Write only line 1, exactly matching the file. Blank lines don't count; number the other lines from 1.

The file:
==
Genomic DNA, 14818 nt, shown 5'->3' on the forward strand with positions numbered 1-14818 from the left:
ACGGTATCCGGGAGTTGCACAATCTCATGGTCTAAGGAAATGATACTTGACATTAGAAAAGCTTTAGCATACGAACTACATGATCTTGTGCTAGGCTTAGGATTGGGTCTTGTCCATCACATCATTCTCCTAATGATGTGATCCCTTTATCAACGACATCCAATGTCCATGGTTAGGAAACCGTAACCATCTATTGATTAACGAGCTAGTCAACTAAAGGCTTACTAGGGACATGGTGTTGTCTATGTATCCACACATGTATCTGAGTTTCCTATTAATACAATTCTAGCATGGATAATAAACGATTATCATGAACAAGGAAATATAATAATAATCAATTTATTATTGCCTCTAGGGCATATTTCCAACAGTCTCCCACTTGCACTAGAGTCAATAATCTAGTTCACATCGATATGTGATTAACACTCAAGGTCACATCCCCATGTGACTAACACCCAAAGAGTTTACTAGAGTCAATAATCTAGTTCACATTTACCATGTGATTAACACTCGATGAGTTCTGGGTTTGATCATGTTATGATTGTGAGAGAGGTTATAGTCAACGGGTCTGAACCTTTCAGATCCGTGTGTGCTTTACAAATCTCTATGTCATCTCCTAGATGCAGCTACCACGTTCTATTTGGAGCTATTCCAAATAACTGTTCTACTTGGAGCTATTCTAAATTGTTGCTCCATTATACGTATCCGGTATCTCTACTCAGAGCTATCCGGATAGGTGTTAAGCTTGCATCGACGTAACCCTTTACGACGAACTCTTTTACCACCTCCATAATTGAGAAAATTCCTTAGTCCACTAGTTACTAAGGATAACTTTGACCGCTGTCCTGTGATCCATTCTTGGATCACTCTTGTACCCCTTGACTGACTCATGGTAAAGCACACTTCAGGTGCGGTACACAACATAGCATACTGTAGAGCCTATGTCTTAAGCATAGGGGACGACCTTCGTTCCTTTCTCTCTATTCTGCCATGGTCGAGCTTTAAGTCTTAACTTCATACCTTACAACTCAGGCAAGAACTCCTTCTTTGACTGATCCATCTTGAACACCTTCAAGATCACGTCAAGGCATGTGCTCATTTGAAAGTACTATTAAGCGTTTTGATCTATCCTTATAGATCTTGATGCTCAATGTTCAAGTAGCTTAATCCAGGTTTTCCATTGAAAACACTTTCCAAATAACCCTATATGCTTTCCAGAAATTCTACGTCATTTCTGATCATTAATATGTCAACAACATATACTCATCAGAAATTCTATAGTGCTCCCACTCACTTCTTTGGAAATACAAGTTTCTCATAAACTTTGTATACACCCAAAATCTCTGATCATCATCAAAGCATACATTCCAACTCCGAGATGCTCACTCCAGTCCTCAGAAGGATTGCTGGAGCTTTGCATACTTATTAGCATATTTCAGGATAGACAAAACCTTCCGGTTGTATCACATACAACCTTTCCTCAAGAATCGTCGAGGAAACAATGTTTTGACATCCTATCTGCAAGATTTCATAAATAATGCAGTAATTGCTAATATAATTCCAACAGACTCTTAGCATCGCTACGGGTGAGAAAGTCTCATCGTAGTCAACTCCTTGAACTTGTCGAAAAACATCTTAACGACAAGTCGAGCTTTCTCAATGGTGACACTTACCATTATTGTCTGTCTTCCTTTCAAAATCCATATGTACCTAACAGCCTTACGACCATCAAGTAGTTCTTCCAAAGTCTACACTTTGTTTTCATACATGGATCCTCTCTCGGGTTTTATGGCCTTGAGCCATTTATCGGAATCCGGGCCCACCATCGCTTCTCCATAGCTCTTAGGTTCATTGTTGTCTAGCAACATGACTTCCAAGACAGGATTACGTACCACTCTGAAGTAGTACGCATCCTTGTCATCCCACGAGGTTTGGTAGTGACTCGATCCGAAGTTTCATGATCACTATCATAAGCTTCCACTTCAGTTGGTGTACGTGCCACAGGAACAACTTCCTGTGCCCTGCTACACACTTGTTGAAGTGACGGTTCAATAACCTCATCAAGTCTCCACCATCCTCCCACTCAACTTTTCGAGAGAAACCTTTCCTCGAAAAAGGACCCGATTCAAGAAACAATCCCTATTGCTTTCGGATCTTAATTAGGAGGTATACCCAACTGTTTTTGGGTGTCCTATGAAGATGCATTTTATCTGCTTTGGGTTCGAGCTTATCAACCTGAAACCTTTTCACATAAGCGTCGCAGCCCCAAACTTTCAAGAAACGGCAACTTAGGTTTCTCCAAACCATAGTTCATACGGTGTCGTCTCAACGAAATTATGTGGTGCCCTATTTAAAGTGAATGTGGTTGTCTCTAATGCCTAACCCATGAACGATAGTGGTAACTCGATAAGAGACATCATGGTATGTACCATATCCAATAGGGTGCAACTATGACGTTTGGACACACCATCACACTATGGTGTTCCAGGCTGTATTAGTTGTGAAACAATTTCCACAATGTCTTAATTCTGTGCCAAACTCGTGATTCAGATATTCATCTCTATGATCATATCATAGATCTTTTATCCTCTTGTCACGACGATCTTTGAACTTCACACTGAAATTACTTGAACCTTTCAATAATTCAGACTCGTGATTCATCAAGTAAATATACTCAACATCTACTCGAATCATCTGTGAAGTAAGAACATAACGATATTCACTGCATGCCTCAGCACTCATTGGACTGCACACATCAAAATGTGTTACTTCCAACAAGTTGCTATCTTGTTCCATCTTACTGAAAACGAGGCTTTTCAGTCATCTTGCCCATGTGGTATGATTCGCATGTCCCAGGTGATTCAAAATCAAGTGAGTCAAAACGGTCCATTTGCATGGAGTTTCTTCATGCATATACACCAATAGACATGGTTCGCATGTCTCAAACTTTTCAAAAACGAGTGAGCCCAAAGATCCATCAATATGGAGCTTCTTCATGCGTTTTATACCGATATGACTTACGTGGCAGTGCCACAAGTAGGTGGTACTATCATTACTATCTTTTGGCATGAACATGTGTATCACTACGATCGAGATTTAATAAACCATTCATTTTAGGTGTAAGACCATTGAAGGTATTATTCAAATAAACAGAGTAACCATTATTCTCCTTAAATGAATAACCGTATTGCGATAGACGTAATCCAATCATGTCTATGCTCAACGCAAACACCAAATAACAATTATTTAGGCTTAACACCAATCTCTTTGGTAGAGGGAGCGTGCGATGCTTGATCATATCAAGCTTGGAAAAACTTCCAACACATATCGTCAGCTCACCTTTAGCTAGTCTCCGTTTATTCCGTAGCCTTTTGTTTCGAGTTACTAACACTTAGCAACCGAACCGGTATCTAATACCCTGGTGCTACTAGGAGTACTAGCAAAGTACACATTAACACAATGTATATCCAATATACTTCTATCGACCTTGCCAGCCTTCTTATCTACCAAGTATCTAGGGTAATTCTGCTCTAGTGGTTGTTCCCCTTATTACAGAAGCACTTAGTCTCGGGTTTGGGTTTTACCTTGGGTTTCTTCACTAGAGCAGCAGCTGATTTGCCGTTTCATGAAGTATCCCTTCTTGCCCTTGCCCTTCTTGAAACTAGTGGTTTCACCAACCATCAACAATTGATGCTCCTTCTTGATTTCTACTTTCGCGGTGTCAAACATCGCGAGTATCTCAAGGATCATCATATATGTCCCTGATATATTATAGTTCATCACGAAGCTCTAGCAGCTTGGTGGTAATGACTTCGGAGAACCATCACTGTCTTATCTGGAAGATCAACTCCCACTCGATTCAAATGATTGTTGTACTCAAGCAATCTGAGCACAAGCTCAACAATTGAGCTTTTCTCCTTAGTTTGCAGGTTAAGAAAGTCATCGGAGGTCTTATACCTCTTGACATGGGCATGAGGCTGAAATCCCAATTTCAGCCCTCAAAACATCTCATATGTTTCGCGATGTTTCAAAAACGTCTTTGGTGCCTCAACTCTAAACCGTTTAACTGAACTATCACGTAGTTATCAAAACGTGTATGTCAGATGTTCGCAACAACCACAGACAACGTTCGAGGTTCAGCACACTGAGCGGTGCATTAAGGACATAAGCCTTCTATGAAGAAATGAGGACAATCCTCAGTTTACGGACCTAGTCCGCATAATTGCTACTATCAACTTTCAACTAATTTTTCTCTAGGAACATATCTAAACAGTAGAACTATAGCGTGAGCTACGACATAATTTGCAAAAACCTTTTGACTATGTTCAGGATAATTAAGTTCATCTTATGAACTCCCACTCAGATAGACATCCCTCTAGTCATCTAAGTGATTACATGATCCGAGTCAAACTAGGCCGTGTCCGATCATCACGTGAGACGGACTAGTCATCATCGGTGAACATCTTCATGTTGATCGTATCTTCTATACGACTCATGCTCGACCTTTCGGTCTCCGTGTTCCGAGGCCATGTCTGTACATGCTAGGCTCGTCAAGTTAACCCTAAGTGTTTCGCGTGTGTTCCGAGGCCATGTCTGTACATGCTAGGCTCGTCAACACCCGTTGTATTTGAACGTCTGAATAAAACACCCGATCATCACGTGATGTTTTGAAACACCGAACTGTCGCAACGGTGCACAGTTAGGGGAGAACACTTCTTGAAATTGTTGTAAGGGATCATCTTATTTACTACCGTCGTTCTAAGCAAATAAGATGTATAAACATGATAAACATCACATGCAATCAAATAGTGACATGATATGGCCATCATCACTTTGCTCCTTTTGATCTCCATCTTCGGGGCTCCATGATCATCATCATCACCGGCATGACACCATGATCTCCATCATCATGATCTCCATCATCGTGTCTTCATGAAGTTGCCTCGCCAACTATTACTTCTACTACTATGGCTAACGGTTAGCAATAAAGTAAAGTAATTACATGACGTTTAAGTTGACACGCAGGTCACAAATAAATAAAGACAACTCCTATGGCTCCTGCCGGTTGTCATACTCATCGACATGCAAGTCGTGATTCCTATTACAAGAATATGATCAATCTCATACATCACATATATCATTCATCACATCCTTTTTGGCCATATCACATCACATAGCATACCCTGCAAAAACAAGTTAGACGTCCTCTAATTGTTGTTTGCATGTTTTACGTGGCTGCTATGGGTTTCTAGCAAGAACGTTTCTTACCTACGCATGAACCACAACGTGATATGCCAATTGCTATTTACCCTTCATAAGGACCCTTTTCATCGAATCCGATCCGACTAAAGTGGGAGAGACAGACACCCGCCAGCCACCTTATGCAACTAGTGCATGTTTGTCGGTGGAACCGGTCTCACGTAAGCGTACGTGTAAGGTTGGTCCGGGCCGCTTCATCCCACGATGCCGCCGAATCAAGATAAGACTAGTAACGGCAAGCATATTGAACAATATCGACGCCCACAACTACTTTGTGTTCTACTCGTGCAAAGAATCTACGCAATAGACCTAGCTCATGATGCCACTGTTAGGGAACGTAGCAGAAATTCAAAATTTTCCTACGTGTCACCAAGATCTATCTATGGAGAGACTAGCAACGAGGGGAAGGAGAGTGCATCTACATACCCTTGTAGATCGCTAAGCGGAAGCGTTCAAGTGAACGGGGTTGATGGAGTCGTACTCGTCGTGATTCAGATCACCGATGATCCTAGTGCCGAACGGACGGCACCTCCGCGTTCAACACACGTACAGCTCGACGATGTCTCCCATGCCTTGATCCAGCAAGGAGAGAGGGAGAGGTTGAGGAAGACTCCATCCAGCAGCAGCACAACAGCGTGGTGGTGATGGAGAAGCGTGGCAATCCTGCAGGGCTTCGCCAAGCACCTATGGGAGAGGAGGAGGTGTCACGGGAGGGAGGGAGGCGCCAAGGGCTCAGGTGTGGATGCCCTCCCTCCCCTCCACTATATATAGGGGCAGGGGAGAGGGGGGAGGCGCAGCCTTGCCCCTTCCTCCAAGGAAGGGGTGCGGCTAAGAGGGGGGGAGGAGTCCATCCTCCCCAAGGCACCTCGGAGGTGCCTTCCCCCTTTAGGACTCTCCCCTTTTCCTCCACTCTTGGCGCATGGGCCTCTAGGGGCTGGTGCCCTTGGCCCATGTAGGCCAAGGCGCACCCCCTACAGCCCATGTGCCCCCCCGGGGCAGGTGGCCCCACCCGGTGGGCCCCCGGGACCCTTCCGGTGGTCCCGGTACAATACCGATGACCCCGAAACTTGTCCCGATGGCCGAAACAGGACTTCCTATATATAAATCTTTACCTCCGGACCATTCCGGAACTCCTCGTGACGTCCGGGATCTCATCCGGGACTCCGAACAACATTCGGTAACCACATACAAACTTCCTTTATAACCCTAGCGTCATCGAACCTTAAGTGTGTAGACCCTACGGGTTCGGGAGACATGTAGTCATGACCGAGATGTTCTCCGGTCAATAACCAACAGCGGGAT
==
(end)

Genomic DNA, 14818 nt, shown 5'->3' on the forward strand with positions numbered 1-14818 from the left: